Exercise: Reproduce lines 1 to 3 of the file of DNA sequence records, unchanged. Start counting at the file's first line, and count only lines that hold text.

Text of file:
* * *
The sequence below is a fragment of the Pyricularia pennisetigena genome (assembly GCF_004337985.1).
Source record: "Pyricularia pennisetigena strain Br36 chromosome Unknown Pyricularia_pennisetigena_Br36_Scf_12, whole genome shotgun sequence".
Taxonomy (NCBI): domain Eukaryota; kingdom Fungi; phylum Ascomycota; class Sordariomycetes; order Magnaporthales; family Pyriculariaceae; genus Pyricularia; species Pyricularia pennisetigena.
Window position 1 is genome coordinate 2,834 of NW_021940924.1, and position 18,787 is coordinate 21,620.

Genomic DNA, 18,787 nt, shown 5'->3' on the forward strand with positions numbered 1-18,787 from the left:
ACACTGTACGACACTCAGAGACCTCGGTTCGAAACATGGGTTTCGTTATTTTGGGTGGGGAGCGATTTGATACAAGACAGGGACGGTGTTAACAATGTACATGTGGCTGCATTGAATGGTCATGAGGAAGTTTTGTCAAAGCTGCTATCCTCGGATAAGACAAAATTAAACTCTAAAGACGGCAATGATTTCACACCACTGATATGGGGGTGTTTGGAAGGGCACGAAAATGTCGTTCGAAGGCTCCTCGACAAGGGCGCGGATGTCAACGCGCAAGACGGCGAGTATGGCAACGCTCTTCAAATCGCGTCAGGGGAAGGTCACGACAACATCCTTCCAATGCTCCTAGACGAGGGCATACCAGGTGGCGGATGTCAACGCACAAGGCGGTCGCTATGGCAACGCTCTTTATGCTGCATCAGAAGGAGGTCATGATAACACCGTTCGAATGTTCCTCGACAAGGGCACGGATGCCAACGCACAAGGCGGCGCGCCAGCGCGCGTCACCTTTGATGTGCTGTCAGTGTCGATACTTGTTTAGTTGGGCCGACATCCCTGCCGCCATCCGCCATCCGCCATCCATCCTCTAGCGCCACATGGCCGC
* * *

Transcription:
The sequence below is a fragment of the Pyricularia pennisetigena genome (assembly GCF_004337985.1).
Source record: "Pyricularia pennisetigena strain Br36 chromosome Unknown Pyricularia_pennisetigena_Br36_Scf_12, whole genome shotgun sequence".
Taxonomy (NCBI): domain Eukaryota; kingdom Fungi; phylum Ascomycota; class Sordariomycetes; order Magnaporthales; family Pyriculariaceae; genus Pyricularia; species Pyricularia pennisetigena.